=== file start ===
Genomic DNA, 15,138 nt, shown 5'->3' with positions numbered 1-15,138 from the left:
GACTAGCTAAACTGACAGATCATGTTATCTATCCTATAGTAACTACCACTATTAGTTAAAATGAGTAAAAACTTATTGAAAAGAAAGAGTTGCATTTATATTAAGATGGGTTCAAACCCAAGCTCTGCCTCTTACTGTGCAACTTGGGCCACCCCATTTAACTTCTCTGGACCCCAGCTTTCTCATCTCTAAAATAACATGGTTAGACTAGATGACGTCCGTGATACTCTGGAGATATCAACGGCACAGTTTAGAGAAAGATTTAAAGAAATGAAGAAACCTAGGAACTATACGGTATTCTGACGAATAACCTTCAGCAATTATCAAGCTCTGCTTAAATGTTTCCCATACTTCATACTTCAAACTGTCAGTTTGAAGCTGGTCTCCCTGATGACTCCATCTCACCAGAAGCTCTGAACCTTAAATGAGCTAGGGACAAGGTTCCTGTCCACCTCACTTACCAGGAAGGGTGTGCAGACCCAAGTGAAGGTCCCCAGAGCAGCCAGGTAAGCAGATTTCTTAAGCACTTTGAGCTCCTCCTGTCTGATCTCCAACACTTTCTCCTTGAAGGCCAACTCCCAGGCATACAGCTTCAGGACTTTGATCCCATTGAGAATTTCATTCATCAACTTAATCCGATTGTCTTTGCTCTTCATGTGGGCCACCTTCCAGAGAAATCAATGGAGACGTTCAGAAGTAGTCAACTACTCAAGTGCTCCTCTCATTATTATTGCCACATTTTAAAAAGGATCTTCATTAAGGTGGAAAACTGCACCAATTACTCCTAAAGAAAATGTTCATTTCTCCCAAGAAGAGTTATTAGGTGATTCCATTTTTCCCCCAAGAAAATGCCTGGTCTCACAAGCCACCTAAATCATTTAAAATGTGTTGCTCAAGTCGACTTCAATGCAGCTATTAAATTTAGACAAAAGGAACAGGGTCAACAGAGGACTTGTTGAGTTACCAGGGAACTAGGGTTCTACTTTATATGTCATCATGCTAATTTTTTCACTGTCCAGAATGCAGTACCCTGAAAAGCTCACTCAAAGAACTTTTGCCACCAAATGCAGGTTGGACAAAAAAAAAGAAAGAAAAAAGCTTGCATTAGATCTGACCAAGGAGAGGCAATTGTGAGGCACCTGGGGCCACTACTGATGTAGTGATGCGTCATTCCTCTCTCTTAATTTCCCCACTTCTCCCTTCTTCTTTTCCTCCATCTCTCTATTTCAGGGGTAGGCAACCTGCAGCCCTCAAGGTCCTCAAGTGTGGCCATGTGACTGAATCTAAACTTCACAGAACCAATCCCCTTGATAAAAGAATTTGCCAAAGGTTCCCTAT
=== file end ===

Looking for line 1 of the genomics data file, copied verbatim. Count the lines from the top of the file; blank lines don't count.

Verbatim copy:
Genomic DNA, 15,138 nt, shown 5'->3' with positions numbered 1-15,138 from the left: